Let’s Go Over This Again… Photography Is Not A Crime!

It seems that Homeland Security has embarked on another of those “if you see something, say something” campaigns, something that has become far too popular among police agencies at all levels.

And, this being 2018, they tweeted each of the of the “warning signs”, including this gem.

Tweet from Homeland Security regarding photography as a threat

So what’s “unusual” when it comes to photography? Many people view anyone carrying a DSLR as suspicious. Even though my six-year old Rebel makes a pretty poor spy camera.

How do you determine “prolonged interest”? A good photographer will often look for different perspectives on a good subject and wait for different light, taking multiple shots along the way. Is that considered a “covert manner”?

One of the worst parts of the campaign is the infographic featuring all the “warning signs”. Homeland Security is placing photography on the same level with activities like theft, making threats, cyberattack, and collecting weapons.

Unfortunately, attempting to restrict the right to photograph in public spaces, always in the name of security, never seems to go away, especially in the DC area. Despite court rulings, Congressional hearings on the matter, and the fact that absolutely no link has ever been established between people taking pictures and terrorist acts. Even Stephen Colbert (no, the other one) found the whole idea amusing.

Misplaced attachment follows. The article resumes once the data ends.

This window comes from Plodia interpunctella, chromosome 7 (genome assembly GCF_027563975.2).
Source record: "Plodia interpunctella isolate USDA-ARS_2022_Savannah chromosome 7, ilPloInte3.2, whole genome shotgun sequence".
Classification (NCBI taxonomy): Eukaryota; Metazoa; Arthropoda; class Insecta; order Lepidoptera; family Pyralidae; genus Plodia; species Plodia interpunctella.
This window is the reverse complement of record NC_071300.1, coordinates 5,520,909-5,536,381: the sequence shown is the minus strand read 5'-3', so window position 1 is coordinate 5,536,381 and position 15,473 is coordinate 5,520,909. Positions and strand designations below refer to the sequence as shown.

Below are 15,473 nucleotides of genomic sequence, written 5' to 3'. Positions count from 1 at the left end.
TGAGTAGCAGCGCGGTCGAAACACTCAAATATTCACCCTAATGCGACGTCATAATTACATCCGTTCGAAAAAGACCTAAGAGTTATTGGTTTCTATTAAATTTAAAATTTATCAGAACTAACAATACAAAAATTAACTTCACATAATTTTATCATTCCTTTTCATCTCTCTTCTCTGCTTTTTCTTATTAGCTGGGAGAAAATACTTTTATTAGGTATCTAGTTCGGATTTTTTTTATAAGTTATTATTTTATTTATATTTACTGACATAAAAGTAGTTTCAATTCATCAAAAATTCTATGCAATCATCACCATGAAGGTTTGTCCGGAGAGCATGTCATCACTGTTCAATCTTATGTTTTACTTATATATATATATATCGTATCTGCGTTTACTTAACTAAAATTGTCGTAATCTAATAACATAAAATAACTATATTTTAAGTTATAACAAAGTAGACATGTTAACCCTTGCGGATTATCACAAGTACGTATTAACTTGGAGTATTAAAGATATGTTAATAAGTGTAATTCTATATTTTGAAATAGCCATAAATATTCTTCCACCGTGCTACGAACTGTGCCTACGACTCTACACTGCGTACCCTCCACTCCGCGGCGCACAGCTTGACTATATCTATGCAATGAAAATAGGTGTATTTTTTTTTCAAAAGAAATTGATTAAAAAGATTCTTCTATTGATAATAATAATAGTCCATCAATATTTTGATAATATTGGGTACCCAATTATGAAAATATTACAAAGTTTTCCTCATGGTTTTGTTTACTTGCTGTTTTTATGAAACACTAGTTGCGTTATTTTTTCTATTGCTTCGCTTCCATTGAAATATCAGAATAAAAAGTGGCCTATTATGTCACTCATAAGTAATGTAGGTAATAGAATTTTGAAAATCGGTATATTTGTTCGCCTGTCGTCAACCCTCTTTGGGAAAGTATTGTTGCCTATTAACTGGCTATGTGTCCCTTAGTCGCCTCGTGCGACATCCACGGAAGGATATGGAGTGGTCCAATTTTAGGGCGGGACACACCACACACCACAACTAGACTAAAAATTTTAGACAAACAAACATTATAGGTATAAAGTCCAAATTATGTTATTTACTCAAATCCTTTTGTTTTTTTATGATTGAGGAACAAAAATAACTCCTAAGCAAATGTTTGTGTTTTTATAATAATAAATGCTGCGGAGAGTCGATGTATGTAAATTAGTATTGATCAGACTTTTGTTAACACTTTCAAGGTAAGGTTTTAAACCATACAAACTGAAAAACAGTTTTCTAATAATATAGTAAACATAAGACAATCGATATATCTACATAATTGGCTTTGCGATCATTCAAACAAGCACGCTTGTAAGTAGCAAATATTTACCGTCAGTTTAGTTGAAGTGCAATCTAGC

But you don’t think taking pictures with a smartphone exempts you from being considered “suspicious”, do you? Now would be a good time to review your rights as a photographer, regardless of your equipment.

Attorney Bert Krages has created The Photographer’s Right, a pdf summary based on information from the ACLU. He’s also written a book on the subject that also goes into the legal rights and responsibilities if you plan to sell your images.

If you want to dive deeper into the subject without paying, the ACLU themselves have an extensive online collection of articles and posts on the subject.

Of course, this information applies to the United States. I haven’t found a lot of good resources for other countries, although many western nations provide similar rights for the art of photography. Wikimedia Commons does offer a general chart about laws regarding taking and using pictures of people in many countries. The Wikipedia article on Photography and the law, covering the UK, Canada, and other countries, is also useful.

And, as you might expect, there is a great deal of controversy and uncertainty around taking pictures of law enforcement activities. Be extra cautious when practicing journalistic photography.

The Right Person For the Job